English Translation of the Book “Queer and (Anti)Capitalism”
The book “The Queer Intersectional in Contemporary Germany: Essays on Racism, Capitalism and Sexual Politics” (ed. by Christopher Sweetapple), with contributions by Judith Butler, Zülfukar Çetin, Sabine Hark, Daniel Hendrickson, Heinz-Jürgen Voss, Salih Alexander Wolter and Koray Yılmaz-Günay, includes the English translation of: Heinz-Jürgen Voss & Salih Alexander Wolter, “Queer and (Anti)Capitalism”.
The Open Access Version of the book will be available for free: Download (PDF).
2018, 208 Seiten, 26,90 Euro
Open Access Download: https://doi.org/10.30820/9783837974447 (Link)
 Some further book chapters are also available in English:
Voß, Heinz-Jürgen (2019, German version 2014): Determining Sex/Gender: Genes and DNA Precisely Do Not Predict the Development of a Genital Tract… In: Schneider, Erik / Baltes-Löhr, Christel (eds.): Normed Children: Effects of Gender and Sex Related Normativity on Childhood and Adolescence. Bielefeld: Transcript, pp.137-154. (information)
Voß, Heinz-Jürgen (2018): ‘Musicalizing’ Sexual Orientation: On the Possibilities of Non-Identification and Openness. In: Mercer, Milena; Kunstpalais Stadt Erlangen (ed.): altered states: Substances in Contemporary Art. Hatje Cantz. p. 304-311. (information)
 TRASE – Training in Sexual Education for People with Disabilities (EU, Erasmus+)
TRASE is a project funded by the European Commission’s Erasmus+ programme. The project aims at devising a course to train those delivering sexual education to persons with learning difficulties. It follows on from the outcomes of the SEAD project (Sexual Education for Adults with Disabilities), which developed tools and materials for sex education in cooperation with people with disabilities. TRASE therefore seeks to develop and evaluate how best to use adapted and creative tools to maximise the engagement and understanding of persons with learning difficulties. This ultimate objective is to empower them by giving them access to essential information about sex, sexuality and relationships.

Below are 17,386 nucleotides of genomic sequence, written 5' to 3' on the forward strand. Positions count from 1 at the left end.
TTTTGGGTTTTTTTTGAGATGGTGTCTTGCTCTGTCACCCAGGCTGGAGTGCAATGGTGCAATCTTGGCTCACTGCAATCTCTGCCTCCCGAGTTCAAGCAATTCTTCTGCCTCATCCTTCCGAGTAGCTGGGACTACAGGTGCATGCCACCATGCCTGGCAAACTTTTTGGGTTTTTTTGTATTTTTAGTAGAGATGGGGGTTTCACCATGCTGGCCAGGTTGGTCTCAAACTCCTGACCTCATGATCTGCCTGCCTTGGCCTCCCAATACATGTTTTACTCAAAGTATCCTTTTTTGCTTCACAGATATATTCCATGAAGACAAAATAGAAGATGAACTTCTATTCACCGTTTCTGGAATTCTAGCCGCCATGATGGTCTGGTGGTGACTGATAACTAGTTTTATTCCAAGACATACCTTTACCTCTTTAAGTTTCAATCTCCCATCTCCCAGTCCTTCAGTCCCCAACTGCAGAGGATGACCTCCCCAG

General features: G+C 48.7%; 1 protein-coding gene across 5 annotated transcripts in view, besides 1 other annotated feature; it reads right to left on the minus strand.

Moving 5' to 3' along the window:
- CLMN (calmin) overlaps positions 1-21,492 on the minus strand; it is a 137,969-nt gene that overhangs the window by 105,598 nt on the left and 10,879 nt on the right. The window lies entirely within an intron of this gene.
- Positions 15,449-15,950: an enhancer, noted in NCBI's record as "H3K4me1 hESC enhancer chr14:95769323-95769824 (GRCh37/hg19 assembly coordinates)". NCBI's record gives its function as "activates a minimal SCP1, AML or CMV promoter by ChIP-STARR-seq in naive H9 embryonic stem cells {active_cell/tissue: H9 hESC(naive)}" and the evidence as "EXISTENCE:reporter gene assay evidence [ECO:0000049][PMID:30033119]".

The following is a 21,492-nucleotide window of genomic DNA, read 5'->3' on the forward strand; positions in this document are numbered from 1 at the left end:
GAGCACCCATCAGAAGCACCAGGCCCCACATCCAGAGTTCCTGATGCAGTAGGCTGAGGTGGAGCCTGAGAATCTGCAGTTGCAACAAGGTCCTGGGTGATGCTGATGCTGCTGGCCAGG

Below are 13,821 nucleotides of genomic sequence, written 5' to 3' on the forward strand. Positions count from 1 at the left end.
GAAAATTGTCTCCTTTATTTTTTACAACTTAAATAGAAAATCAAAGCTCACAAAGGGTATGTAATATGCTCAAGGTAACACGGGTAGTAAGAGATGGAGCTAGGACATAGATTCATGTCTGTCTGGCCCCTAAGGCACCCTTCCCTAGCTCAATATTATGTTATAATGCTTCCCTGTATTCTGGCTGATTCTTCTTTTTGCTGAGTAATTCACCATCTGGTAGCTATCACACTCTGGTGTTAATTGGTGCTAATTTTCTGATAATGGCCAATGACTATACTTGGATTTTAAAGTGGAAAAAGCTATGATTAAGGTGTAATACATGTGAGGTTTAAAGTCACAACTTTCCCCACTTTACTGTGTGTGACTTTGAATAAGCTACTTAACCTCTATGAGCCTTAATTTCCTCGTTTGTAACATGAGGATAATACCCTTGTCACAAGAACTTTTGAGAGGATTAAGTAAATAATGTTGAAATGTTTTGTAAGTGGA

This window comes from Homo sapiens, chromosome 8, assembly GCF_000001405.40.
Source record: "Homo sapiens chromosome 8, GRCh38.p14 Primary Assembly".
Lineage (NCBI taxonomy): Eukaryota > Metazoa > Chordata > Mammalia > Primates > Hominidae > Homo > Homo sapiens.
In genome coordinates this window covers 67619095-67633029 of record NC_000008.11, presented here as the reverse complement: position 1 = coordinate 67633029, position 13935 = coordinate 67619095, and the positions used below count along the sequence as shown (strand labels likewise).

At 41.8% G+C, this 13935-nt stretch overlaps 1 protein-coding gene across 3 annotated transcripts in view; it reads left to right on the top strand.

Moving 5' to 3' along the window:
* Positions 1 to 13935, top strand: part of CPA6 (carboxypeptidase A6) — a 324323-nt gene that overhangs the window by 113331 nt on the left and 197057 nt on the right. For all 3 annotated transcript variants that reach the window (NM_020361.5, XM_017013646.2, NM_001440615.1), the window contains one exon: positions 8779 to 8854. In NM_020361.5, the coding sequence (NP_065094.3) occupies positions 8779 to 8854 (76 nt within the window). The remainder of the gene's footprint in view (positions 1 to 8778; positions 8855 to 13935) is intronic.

Professionals agree that a training course is necessary for people who conduct sexual education for people with intellectual disabilities. TRASE offers a stepping stone in giving Europeans with learning disabilities the possibility to make informed personal choices, including the choice to engage in romantic relationships, get married and start a family.
Article 23 of the United Nations Convention on the Rights of Persons with Disabilities (UN CRPD) provides that people with learning disabilities have a right to “found a family”, “freely decide on the number and spacing of children” and “retain their fertility on an equal basis with others”. Furthermore, Article 25 on Health, upholds that “free and informed consent” must be the basis of providing healthcare, including reproductive health.
Hochschule Merseburg, University of Applied Sciences (Germany) is the leading organization (Project manager: Prof. Dr. Heinz-Juergen Voss; Project coordinator: Lena Lache). The TRASE partners are the following: Autism-Europe (Belgium), Agrupamento de Escolas de Oliveira do Bairro (Portugal), Kauno neigaliojo jaunimo uzimtumo centras (Lithuania), ELearning Studios (United Kingdom), Université de Luxembourg (Luxemburg), Institute for Sex Education Vienna (Austria).
To find out more, visit the TRASE project website by clicking here.